Idle TV watching is a common pastime of Americans, and according to the U.S. Department of Labor, which cites the American Time Use Survey (ATUS), the average American watches 2.8 hours of television per day. While some forms of television can captivate your attention and get your mind stimulated, a new study found that women who watch boring television eat more.
The study by researchers at Uppsala University in Sweden arrived at this conclusion after studying the snacking habits of 18 women while they watched two different types of television programs. There were two programs that were shown — one was an engaging Swedish comedy show while the other was a “boring” art lecture. To get a control point, the researchers also had women read text on insects living in Sweden.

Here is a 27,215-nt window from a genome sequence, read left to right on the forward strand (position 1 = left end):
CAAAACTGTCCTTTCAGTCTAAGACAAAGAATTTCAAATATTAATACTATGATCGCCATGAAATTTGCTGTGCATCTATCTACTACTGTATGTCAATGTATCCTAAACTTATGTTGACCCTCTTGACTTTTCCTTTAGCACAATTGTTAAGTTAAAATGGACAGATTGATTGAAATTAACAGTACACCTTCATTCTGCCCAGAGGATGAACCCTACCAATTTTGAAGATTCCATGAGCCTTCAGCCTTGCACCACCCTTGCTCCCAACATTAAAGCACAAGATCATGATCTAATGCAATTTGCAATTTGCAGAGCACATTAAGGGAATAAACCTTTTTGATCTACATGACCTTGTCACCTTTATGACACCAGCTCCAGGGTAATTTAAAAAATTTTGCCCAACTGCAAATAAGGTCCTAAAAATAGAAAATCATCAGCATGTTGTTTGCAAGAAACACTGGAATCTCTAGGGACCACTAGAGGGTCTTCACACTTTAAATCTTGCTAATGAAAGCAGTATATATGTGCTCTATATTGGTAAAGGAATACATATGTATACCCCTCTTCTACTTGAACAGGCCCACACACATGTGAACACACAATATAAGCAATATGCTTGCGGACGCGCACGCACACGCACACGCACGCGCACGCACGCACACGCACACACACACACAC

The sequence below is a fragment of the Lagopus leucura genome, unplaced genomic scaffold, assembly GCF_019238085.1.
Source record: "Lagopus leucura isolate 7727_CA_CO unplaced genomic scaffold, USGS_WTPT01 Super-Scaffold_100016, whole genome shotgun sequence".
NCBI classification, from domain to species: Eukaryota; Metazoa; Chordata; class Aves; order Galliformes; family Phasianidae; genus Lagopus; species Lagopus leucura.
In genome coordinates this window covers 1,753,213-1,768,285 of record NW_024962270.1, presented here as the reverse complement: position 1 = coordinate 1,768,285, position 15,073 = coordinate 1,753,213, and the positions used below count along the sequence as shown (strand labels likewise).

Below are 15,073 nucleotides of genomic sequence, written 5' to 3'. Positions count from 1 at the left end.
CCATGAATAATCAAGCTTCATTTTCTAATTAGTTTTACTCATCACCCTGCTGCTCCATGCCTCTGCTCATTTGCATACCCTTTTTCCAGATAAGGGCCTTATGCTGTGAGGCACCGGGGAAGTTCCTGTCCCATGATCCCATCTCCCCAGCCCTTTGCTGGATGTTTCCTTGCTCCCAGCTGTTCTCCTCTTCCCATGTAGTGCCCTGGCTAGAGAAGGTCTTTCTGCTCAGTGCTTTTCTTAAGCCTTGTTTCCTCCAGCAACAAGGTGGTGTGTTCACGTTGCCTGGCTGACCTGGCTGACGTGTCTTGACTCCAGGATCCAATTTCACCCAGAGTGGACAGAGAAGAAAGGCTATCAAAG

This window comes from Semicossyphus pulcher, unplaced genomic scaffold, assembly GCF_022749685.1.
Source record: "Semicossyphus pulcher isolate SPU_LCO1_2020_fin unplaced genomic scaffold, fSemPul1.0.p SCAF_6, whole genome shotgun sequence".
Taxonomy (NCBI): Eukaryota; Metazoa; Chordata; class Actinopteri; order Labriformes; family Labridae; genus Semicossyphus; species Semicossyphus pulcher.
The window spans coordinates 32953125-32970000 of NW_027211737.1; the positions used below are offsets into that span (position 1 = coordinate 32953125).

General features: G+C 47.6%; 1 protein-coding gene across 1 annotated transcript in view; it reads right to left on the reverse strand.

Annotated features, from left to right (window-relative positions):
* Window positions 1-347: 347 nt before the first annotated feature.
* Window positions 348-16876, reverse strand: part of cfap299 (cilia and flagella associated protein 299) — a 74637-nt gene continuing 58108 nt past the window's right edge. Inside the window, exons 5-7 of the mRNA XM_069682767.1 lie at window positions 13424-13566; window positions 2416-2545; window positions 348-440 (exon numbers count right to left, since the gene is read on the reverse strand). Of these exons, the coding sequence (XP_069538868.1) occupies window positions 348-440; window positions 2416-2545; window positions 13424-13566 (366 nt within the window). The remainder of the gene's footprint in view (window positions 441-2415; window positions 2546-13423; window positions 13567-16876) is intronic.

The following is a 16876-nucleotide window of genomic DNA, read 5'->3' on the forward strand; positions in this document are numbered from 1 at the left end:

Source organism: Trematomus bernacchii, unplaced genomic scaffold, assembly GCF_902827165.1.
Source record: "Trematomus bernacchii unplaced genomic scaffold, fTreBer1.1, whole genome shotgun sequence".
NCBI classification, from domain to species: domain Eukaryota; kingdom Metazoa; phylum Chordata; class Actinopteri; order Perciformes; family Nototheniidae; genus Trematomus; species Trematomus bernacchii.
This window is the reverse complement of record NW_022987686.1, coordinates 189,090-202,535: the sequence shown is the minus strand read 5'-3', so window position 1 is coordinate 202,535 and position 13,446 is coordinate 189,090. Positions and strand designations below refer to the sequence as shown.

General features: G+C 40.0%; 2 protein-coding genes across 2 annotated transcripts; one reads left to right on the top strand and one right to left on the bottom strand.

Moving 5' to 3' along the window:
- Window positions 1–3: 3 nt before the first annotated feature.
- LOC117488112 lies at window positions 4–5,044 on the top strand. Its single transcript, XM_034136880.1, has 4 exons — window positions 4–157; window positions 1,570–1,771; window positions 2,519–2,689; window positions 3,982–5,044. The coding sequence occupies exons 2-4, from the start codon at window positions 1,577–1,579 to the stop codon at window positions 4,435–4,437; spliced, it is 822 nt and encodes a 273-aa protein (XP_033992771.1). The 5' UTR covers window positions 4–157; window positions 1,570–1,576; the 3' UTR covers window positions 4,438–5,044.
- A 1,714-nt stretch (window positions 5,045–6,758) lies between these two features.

Their findings were astounding. Women who watched the boring television program consumed 52 percent more food than those who watched the comedy. A similar trend was found when comparing food consumption between the engaging TV show and the boring text, as women ate 35 percent less food when watching the comedy than when reading about the insects.
“At very low levels of engagement, you kind of eat to engage yourself because you’re bored,” says Aner Tal, a research associate at Cornell University’s Food and Brand Lab, to TIME magazine. “It might also have to do with the pacing.”
The findings of the Swedish researchers are consistent with those from a report by the Eunice Kennedy Shrive National Institute of Child Health and Human Development, which found looked at television and food consumption habits in children. Published in the Archives of Pediatrics & Adolescent Medicine, the researchers found that, “For every hour of television children watch, they are 8 percent less likely to eat fruit every day, 18 percent more likely to eat candy, and 16 percent more likely to eat fast food.”